It is easier to transfer information now than at any time in history. E-mails, thumb drives, the “cloud”, copy machines and any number of modern devices allow for easy copy, storage and transmission of almost all types of data. If you manage a business where your commercial model or product is unique, or maintain client lists, pricing lists, or similar information, you need to consider your strategy for protecting proprietary information.
A powerful tool to protect proprietary business information from misappropriation is the New Hampshire Trade Secret Act, RSA 350-B, et seq. This law affords a company the ability to obtain an injunction against dissemination or use of the trade secret, and an award of damages or attorney’s fees when a trade secret is misappropriated.
These cases often turn on whether the propriety information at issue is a “trade secret”, as that term is defined by the law. Generally speaking, if proprietary information meets the definition of “trade secret”, a company can take steps to halt the information’s misuse or dissemination. If the information does not meet the definition of trade secret, however, a business’ options are significantly narrowed.
A business’ treatment of proprietary information directly bears on whether that information is a “trade secret”. The “trade secret” is defined under the Trade Secret Act as:
“Information, including a formula, pattern, compilation, program, device, method, technique or process that (a) derives independent economic value, actual or potential, from not being generally known to, and not readily ascertainable by a proper means by other persons who can obtain economic value from its disclosure or use; and (b) is the subject of efforts that are reasonable under the circumstances to maintain its secrecy.”
Most cases focus on whether a company has taken reasonable efforts to protect the secrecy of its proprietary information, thus entitling a plaintiff company to proceed under the Trade Secrets Act. The court’s examination of a company’s efforts is fact-specific. First, a court will look to whether a business handbook or employee contract designates certain information as confidential or proprietary, and prohibits its disclosure. Such agreements should clearly delineate the types of information the company maintains as proprietary, and make clear the expectation that it will remain secret and is not to be misused or disseminated.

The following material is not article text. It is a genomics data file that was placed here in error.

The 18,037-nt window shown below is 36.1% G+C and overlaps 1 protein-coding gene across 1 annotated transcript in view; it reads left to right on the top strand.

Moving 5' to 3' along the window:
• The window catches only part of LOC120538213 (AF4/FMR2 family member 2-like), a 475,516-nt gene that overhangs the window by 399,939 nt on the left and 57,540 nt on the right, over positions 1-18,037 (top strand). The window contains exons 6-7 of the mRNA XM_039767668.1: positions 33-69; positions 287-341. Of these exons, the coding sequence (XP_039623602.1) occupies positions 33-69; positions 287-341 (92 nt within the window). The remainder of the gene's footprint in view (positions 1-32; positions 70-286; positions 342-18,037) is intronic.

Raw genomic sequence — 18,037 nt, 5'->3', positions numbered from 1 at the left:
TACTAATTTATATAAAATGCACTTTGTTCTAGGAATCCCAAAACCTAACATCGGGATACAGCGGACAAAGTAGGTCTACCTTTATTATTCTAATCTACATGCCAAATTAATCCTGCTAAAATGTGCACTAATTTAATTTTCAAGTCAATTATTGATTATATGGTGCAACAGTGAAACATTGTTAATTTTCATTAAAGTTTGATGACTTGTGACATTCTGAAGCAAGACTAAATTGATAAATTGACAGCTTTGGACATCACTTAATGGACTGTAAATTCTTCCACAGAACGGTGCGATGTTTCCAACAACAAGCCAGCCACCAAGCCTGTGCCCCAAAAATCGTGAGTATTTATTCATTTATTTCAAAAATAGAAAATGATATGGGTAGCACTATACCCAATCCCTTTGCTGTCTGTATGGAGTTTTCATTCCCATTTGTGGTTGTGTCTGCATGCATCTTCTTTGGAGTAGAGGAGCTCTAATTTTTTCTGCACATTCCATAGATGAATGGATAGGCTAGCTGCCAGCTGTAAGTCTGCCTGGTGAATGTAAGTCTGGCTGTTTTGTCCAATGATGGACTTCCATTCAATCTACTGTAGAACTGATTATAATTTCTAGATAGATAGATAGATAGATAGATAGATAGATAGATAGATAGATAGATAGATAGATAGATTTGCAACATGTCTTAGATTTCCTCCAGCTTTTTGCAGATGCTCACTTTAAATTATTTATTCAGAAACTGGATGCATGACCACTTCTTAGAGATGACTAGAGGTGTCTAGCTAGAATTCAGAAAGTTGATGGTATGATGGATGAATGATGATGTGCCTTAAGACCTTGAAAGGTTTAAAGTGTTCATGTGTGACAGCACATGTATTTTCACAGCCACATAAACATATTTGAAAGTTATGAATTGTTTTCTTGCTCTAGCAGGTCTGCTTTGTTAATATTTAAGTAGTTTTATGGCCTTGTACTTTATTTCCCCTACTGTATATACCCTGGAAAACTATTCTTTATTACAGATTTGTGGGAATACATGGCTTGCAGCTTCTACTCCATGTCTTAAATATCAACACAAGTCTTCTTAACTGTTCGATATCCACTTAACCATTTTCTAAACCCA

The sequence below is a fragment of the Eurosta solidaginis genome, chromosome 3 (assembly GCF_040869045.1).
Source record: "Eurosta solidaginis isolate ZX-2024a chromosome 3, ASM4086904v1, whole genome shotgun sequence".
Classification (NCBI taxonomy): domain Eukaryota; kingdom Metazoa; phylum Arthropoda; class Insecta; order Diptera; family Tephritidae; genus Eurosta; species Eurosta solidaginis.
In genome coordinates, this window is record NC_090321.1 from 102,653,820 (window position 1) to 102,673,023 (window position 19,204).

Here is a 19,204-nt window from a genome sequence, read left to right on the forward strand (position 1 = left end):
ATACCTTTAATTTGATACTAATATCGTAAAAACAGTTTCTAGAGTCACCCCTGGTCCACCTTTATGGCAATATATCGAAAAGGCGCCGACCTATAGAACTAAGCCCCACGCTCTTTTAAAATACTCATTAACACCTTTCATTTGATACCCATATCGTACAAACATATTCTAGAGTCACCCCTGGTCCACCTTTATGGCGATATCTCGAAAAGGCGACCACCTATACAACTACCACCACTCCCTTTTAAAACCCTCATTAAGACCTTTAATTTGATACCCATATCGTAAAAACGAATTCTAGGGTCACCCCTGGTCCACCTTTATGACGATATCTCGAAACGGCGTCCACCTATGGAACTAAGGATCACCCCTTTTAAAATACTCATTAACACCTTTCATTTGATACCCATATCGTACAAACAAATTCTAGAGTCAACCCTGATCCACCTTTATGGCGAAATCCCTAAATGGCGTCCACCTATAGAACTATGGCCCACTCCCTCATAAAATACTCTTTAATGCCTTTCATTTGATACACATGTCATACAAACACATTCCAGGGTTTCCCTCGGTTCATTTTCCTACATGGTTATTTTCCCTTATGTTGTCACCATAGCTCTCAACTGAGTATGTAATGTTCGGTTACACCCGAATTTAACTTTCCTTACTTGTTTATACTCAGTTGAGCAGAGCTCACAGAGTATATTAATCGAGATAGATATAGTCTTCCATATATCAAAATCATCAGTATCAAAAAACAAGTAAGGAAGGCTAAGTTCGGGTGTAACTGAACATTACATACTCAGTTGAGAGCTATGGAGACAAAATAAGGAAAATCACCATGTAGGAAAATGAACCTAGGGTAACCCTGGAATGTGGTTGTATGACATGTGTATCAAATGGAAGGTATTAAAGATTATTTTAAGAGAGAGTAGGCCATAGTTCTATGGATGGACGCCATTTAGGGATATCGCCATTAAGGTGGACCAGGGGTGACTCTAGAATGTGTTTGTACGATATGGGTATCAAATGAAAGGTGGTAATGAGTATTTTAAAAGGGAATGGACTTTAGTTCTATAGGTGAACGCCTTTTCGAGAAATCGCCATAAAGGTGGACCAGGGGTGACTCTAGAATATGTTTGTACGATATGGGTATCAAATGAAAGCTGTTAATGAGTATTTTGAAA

After reviewing any employee handbooks or contracts, courts will look to a company’s treatment of the information, and whether the company’s treatment reflects or is indicative of a bona fide effort to keep the information secret. Companies should carefully consider which employees have access to sensitive information, how that information is stored, how information is labeled, and how it is protected against dissemination. Have design specifications been given to vendors for manufacture? What protections, if any, have been built into the contracts with manufacturers? Are client lists clearly marked “confidential”? Does only management have access to confidential information? Is the confidential information password protected? Are client lists, pricing lists or similar information collected from non-management employees at the end of the day? Is proprietary information kept in the open for anyone to review?
These questions are all central to whether a certain piece of proprietary information will be considered a “trade secret”, and therefore protected. Careful planning is essential to protecting a company’s business interests, and is largely dependent on statutory language and construing case law. Companies should consult with counsel in order to develop a workable plan to protect its proprietary information to the greatest degree possible.
As a threshold matter, however, companies can take common-sense approaches to ensure sensitive information will be construed as trade secrets. Always make sure client lists and databases are not generally available to non-necessary personnel and are password-protected. Label sensitive information “confidential”. Consult with counsel to craft general firm-wide confidentiality policies and specific confidentiality agreements with key personnel. Make sure an enforceable understanding exists with third parties who will be receiving sensitive proprietary information. More broadly, ask yourself “is this information something I would feel comfortable in the hands of my competitor?” If the answer is no, you should review what steps you need to take to ensure the information is available only to appropriate personnel and is protected against unfettered dissemination.